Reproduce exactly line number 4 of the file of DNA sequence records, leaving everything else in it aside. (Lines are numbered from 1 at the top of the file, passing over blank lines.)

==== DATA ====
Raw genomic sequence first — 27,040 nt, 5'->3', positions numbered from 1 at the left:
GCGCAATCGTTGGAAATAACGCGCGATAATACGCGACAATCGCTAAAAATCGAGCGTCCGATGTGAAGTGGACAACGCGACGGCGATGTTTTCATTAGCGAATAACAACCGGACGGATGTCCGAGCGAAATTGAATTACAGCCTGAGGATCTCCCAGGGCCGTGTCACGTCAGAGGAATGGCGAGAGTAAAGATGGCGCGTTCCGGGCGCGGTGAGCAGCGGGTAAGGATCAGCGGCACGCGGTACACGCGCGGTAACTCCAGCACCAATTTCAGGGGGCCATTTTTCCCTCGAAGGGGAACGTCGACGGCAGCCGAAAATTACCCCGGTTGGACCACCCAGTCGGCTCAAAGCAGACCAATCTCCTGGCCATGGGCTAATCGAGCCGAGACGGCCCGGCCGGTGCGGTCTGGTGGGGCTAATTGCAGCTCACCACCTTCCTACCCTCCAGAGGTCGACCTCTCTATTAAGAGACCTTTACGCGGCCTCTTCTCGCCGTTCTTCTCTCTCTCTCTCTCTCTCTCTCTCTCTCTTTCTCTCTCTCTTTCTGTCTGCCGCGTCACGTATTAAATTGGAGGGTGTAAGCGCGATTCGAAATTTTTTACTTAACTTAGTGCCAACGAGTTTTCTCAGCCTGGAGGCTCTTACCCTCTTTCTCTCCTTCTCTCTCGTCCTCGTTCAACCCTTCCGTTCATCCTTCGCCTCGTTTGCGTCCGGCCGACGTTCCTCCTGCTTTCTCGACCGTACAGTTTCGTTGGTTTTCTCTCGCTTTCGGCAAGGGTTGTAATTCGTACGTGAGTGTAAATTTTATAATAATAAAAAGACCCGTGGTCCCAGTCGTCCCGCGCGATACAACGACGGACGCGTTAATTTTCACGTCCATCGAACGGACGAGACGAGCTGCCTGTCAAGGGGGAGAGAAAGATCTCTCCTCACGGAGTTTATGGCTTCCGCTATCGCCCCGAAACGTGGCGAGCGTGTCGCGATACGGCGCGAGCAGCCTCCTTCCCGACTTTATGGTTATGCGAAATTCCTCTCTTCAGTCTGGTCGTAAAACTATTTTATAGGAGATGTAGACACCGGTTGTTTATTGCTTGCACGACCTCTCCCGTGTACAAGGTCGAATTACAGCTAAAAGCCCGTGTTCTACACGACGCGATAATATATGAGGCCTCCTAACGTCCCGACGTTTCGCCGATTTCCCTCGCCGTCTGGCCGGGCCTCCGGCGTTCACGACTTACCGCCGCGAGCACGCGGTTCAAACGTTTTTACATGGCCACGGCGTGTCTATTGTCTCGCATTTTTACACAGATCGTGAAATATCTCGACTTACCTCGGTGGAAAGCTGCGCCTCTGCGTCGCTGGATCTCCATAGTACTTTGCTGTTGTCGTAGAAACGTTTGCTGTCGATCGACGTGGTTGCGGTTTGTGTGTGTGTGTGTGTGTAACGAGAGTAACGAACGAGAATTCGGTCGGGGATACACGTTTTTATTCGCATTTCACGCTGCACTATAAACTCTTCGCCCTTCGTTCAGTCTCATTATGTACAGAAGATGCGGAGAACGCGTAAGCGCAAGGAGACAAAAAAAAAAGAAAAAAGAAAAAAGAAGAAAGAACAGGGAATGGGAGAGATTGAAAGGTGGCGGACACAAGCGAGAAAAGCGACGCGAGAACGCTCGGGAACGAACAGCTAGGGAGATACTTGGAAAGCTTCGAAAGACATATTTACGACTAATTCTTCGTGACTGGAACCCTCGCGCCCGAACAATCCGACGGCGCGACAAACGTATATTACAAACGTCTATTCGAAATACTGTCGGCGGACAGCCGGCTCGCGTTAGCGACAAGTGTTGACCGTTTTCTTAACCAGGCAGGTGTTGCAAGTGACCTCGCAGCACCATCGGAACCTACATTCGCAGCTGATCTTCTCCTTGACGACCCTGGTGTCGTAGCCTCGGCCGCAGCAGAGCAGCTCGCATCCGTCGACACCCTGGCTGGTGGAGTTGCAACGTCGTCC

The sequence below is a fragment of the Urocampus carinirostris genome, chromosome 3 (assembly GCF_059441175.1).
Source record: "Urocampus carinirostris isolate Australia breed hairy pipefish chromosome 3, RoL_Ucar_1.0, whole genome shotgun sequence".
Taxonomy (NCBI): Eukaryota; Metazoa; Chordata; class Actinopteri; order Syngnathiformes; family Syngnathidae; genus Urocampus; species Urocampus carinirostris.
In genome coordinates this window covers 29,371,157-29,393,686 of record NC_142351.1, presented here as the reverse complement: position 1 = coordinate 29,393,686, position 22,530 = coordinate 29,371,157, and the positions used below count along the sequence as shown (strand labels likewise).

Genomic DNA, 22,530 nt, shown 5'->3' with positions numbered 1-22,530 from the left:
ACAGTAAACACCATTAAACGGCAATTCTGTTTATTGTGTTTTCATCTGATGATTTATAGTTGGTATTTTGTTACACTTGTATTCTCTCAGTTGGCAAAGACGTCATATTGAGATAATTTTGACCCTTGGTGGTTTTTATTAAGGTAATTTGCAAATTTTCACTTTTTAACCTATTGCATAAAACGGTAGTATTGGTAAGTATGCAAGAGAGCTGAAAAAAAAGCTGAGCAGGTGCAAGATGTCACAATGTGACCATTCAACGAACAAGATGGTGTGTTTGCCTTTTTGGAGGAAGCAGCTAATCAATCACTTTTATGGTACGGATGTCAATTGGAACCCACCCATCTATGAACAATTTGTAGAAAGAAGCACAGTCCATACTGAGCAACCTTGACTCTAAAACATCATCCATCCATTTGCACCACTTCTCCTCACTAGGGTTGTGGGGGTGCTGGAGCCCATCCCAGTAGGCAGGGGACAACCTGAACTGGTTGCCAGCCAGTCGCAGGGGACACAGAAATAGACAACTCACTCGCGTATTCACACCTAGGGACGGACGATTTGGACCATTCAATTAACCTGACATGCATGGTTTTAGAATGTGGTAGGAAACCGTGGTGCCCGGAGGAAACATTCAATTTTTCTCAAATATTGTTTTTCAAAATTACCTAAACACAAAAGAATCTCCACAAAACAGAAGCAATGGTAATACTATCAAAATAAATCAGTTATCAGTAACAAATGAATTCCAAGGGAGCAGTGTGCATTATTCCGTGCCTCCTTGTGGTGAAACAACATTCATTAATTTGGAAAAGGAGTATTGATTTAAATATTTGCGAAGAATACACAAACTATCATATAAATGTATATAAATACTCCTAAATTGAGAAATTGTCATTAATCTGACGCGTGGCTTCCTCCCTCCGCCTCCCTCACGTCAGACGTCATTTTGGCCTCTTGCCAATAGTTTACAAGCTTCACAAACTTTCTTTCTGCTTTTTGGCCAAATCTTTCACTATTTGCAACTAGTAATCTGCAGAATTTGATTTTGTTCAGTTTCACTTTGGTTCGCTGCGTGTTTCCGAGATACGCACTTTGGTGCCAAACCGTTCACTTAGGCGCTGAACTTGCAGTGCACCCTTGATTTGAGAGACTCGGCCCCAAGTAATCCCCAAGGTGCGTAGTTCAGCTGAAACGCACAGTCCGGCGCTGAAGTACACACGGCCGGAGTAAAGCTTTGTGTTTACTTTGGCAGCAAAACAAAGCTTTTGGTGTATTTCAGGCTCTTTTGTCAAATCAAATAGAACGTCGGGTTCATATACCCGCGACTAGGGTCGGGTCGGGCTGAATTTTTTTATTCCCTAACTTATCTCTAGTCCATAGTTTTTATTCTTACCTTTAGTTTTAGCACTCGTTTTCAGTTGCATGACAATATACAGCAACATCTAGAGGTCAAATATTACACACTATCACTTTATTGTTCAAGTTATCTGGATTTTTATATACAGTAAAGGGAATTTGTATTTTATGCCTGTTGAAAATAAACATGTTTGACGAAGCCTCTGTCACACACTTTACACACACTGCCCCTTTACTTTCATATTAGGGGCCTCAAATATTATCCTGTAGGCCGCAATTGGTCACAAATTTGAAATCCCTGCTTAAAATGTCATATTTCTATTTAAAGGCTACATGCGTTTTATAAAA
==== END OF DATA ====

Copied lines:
Source record: "Urocampus carinirostris isolate Australia breed hairy pipefish chromosome 3, RoL_Ucar_1.0, whole genome shotgun sequence".